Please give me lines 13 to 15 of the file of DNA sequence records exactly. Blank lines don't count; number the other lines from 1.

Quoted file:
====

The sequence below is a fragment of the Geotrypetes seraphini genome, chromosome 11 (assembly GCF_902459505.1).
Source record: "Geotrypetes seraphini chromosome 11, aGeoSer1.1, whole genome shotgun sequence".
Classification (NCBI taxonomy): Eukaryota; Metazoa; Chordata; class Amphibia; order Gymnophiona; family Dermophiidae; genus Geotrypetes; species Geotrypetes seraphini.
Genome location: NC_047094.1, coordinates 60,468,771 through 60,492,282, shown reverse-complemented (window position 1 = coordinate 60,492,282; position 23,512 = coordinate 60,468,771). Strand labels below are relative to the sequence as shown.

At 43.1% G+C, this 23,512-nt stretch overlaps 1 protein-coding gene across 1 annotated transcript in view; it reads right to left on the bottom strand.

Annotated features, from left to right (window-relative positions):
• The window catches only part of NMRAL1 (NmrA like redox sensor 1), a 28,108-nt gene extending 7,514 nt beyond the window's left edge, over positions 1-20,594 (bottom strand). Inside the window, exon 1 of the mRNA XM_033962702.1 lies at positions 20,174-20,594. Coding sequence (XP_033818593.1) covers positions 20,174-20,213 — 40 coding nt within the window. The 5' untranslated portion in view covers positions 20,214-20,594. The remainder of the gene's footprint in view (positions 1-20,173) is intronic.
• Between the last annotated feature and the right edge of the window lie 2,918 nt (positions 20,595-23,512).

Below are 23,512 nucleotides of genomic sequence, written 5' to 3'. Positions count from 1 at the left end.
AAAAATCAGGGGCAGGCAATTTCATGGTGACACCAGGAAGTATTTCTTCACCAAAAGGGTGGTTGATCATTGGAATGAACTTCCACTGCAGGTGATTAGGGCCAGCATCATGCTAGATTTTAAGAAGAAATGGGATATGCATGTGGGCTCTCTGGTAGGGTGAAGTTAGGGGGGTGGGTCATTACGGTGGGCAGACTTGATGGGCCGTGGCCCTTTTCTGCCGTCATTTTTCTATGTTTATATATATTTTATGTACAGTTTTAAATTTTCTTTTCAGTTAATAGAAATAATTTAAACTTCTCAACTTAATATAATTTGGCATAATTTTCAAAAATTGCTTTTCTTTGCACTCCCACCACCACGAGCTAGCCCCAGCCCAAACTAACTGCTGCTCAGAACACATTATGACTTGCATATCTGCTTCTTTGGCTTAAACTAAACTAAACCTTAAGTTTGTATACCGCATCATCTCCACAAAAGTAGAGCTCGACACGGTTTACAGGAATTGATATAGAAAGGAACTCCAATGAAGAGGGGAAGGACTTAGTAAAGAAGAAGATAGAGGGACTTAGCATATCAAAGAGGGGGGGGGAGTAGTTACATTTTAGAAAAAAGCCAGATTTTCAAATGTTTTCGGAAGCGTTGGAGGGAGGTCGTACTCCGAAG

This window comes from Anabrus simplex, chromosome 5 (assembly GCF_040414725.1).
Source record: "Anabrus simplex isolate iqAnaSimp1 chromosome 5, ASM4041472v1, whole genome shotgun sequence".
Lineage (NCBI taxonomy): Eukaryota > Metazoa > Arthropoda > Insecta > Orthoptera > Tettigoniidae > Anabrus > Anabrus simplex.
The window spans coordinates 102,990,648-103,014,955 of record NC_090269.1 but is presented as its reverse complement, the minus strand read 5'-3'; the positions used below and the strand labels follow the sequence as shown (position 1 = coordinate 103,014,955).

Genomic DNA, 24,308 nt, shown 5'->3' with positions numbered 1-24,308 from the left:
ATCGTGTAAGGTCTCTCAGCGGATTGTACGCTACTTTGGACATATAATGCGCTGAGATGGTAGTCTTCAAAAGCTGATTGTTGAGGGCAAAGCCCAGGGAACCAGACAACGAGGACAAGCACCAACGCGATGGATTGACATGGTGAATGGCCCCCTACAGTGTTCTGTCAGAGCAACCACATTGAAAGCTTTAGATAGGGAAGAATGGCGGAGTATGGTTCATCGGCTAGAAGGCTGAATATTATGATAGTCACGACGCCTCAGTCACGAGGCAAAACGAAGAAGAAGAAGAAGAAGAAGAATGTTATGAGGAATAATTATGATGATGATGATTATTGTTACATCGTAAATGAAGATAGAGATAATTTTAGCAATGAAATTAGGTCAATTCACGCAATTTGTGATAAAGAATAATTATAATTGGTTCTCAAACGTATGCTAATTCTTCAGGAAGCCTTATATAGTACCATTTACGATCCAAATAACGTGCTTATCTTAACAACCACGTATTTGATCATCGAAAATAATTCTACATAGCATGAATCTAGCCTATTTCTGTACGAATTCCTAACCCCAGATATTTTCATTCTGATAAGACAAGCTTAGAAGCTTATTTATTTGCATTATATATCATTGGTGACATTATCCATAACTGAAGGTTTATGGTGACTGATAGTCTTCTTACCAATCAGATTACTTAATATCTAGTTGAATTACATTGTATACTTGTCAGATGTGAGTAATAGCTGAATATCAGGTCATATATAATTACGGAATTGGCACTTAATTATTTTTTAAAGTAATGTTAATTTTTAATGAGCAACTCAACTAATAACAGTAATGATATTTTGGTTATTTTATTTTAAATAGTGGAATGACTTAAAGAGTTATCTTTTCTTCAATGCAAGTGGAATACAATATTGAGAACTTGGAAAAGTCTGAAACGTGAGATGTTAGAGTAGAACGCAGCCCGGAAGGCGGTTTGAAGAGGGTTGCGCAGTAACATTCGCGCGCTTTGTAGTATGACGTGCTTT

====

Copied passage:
Lineage (NCBI taxonomy): Eukaryota > Metazoa > Arthropoda > Insecta > Orthoptera > Tettigoniidae > Anabrus > Anabrus simplex.
The window spans coordinates 102,990,648-103,014,955 of record NC_090269.1 but is presented as its reverse complement, the minus strand read 5'-3'; the positions used below and the strand labels follow the sequence as shown (position 1 = coordinate 103,014,955).

Genomic DNA, 24,308 nt, shown 5'->3' with positions numbered 1-24,308 from the left: